Whatever happened to implied odds?

two cards

two cardsI was playing some low-stakes No-Limit ring games the other day at NL25 to help a friend of mine and I was quite surprised to see how few players actually saw the flop. In a full nine handed game around 20% of players were seeing the flop on average across all the games.

This is a very damning but yet eye opening statistic. When so few players are seeing the flop then this impacts on one very important aspect of the game and that is implied odds. If two out of every three pots are ending up heads-up then hands like small pocket pairs and suited connectors fall in value if you play them in a fit or fold way.

For these hands to be profitable, several key dynamics need to be in place. Firstly, the hand that you are speculating with, needs to be made and with hands like 4c-4d you are around 7.5-1 against to hit your hand on the flop. Hands like suited connectors simply do not complete anywhere near enough to make implied odds sufficient on their own. So, this means that a player can spew quite significant amounts of money per hour in the pursuit of big hands that offer little reward.

So, what exactly does this mean for our poker play in games like No-Limit Hold’em? Let us say that we are playing in a NL50 full ring and we see 4-4 UTG. In years gone by, we could have limped with this hand but when games became much more tight-aggressive the limp was being raised by a single opponent. This then detracts from your implied odds because you firstly have to hit your hand. And secondly, even if you do hit your hand then your opponent needs to pay you off for your play to prove profitable overall.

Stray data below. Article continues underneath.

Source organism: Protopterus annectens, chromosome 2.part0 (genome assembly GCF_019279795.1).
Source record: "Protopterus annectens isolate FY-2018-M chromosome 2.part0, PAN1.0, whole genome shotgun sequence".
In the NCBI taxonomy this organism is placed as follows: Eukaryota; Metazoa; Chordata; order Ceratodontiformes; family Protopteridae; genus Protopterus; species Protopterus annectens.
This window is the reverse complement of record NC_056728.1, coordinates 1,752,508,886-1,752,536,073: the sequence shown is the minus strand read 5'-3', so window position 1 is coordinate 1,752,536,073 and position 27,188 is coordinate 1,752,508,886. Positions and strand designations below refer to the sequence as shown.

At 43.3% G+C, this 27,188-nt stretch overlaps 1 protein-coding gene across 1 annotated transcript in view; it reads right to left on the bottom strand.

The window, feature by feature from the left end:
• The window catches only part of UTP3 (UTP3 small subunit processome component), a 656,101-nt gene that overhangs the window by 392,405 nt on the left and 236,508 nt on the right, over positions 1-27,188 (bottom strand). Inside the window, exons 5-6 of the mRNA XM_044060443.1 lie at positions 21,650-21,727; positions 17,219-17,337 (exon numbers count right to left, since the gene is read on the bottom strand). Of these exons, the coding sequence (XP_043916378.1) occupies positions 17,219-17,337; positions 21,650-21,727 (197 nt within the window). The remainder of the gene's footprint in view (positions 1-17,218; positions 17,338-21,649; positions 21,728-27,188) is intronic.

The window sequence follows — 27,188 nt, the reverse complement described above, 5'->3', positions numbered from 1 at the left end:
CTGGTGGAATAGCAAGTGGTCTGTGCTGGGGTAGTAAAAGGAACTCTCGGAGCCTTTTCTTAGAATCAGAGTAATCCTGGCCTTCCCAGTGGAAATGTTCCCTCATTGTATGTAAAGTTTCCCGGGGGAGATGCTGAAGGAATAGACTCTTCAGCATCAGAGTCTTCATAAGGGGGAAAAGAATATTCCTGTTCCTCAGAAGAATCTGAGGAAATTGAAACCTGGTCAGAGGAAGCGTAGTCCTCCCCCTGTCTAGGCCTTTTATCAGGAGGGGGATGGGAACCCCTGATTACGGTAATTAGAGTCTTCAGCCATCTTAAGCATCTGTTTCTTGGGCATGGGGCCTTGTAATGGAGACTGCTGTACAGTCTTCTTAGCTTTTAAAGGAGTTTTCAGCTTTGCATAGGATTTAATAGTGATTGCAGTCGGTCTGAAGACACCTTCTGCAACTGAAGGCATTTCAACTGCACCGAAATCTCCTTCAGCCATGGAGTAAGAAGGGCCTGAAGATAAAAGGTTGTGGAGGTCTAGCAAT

Finally, you have to survive being outdrawn by your opponent because if you lose with a set then the chances are that you will get stacked by your opponent. These days, you need to be a little cuter in how you play hands like pocket pairs. For example, you could try folding them when in early position because it is simply much tougher to win the pot without making the best hand.

The bottom line in all of this is that implied odds that were so dominant some years ago are not as important as they used to be because of diminishing numbers of players seeing the flop. When this happens, fold equity and dead money increase in importance and this is something that you need to concentrate on.

Implied odds occur as a result of your opponents having a lower overall skill level and more players seeing the flop. Once the average skill level and level of knowledge increase, this tends to knock on to more tight-aggressive play and smaller average pot sizes in games like No-Limit Hold’em.